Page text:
Water Missions International brings awareness to disaster relief

Water Missions International brings awareness to disaster relief

Students watched a video presentation about Water Mission's role in the global water crisis during a presentation on Monday April 8th. (Photo by Wesley Vance)

On Monday, April 8, Brittany Fogle spoke to students about Water Missions International and how to get involved with the organization. Four students, Eden Katz, Alison Patterson, Queen Nguyen, and Mitchell Jones, invited Fogle to speak as part of a project for their introductory level psychology class, Honors 163.

Patterson described why they chose to collaborate with Water Missions for their project, which focused on drawing awareness to a cause. She said, “We just felt like it was the best choice because it’s based in Charleston and it is a really good organization.”

In its 12 years of existence, Water Missions has helped over two million people in 50 countries. Its founders, Molly and George Greene, were inspired to create the organization after a hurricane in Honduras left hundreds of people without water. Its roots as a disaster relief organization are still at the heart of Water Missions. “We’re a disaster response organization first,” said Fogle, “but  the reality is everyday is a disaster for a lot of these places.”

Water Mission’s sustainable water purification system ensures that their partner communities are able to have clean drinking water for the foreseeable future, creating a long-term solution for a pressing problem. “We hire within the country 95 percent,” said Fogle. “We are all about empowering the communities that we serve.”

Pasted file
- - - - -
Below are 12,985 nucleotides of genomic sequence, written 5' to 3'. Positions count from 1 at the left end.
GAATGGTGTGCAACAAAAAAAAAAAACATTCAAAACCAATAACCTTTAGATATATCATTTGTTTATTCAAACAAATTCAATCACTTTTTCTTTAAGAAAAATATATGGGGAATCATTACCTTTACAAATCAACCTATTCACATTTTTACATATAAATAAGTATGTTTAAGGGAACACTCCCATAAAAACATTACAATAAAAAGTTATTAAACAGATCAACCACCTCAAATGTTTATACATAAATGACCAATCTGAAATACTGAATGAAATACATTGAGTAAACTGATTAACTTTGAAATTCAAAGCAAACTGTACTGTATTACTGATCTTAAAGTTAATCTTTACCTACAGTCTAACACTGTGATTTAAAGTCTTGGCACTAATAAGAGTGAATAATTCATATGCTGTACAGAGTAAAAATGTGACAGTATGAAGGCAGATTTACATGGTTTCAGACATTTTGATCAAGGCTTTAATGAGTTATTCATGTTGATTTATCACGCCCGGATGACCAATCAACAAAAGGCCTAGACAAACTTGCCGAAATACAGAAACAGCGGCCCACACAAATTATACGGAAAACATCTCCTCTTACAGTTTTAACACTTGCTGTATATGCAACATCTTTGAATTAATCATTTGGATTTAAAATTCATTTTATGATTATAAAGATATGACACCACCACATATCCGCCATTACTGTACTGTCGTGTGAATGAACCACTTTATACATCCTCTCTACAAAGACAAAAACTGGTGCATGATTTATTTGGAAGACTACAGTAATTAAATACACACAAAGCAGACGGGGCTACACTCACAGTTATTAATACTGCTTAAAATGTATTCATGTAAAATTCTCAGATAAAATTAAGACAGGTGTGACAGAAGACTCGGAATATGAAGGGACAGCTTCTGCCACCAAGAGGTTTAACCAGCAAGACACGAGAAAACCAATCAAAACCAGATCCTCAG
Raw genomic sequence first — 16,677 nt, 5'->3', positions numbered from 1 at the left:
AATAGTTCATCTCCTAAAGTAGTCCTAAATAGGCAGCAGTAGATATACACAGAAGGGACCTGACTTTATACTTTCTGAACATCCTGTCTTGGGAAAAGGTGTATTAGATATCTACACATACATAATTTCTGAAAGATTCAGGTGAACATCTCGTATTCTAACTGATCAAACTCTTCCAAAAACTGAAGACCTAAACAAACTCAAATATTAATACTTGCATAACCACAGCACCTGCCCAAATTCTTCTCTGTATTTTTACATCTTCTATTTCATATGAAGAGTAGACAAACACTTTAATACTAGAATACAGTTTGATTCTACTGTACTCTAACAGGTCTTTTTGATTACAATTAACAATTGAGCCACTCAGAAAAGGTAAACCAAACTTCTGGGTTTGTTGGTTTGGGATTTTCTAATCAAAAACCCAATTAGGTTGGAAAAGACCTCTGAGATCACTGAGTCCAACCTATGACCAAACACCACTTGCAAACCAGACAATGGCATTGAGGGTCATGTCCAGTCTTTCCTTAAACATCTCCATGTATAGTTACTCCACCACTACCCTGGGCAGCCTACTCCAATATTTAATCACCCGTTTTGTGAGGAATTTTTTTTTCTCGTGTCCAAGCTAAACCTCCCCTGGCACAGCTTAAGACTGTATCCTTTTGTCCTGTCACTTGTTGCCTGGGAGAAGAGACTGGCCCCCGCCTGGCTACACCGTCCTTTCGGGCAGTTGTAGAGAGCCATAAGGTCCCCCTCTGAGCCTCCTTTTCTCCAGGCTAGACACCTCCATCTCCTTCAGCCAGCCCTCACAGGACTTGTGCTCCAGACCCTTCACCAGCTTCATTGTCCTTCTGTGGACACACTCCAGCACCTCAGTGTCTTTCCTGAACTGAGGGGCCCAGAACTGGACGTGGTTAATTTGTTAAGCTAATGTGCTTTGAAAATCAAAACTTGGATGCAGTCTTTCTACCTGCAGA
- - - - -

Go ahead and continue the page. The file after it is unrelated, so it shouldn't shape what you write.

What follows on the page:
By hiring within the  country, Waster Missions is able to create economic opportunities for locals, as well as hiring people who possess deeper understanding of the cultures and communities than outsiders. Fogle described the result of international work that does not hire locals, saying “What we’ve seen with NGO’s in the past is when [foreigners] go in and try to tell people what to do, it doesn’t reallywork well.”

Despite their large international presence, Water Missions has a large presence in the Charleston community as well, employing 2,500 people full time at their plant in North Charleston. In addition, they depend on help from volunteers to keep everything rolling. “Here is Charleston, what’s so fortunate for you guys is you can actually volunteer,” Fogle said. “We work with a lot of schools, College of Charleston especially since y’all are just in our backyard.”

Volunteer positions with Water Missions generally run from 8 a.m. to 5 p.m. on weekdays. Fogle expressed the importance of getting involved in the organization, saying, “It’s cool to build something that will save lives.”

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Authored by: Olivia Cohen

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